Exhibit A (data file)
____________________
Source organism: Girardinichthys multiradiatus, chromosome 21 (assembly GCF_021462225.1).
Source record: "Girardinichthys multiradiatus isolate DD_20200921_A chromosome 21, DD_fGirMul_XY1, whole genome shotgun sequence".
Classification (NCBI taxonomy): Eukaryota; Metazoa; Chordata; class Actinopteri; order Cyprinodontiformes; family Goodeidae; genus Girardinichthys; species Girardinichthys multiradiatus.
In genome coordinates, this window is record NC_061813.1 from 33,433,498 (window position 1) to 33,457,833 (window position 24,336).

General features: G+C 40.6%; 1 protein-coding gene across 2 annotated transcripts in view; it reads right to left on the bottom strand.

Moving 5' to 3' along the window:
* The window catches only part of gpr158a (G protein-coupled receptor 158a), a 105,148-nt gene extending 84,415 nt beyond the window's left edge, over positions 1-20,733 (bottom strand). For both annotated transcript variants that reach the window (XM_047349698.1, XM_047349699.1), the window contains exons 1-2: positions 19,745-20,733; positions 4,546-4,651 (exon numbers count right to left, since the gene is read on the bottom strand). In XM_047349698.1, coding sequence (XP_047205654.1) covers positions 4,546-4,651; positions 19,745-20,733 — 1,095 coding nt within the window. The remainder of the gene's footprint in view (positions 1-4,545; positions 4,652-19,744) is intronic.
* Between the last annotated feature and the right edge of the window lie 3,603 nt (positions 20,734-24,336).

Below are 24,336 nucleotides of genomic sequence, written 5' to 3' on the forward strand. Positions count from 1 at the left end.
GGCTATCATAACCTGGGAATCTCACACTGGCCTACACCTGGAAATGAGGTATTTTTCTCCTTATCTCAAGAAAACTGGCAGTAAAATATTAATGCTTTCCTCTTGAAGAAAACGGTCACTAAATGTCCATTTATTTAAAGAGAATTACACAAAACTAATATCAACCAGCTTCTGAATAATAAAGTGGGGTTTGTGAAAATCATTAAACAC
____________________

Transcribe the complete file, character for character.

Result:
Source organism: Girardinichthys multiradiatus, chromosome 21 (assembly GCF_021462225.1).
Source record: "Girardinichthys multiradiatus isolate DD_20200921_A chromosome 21, DD_fGirMul_XY1, whole genome shotgun sequence".
Classification (NCBI taxonomy): Eukaryota; Metazoa; Chordata; class Actinopteri; order Cyprinodontiformes; family Goodeidae; genus Girardinichthys; species Girardinichthys multiradiatus.
In genome coordinates, this window is record NC_061813.1 from 33,433,498 (window position 1) to 33,457,833 (window position 24,336).

General features: G+C 40.6%; 1 protein-coding gene across 2 annotated transcripts in view; it reads right to left on the bottom strand.

Moving 5' to 3' along the window:
* The window catches only part of gpr158a (G protein-coupled receptor 158a), a 105,148-nt gene extending 84,415 nt beyond the window's left edge, over positions 1-20,733 (bottom strand). For both annotated transcript variants that reach the window (XM_047349698.1, XM_047349699.1), the window contains exons 1-2: positions 19,745-20,733; positions 4,546-4,651 (exon numbers count right to left, since the gene is read on the bottom strand). In XM_047349698.1, coding sequence (XP_047205654.1) covers positions 4,546-4,651; positions 19,745-20,733 — 1,095 coding nt within the window. The remainder of the gene's footprint in view (positions 1-4,545; positions 4,652-19,744) is intronic.
* Between the last annotated feature and the right edge of the window lie 3,603 nt (positions 20,734-24,336).

Below are 24,336 nucleotides of genomic sequence, written 5' to 3' on the forward strand. Positions count from 1 at the left end.
GGCTATCATAACCTGGGAATCTCACACTGGCCTACACCTGGAAATGAGGTATTTTTCTCCTTATCTCAAGAAAACTGGCAGTAAAATATTAATGCTTTCCTCTTGAAGAAAACGGTCACTAAATGTCCATTTATTTAAAGAGAATTACACAAAACTAATATCAACCAGCTTCTGAATAATAAAGTGGGGTTTGTGAAAATCATTAAACAC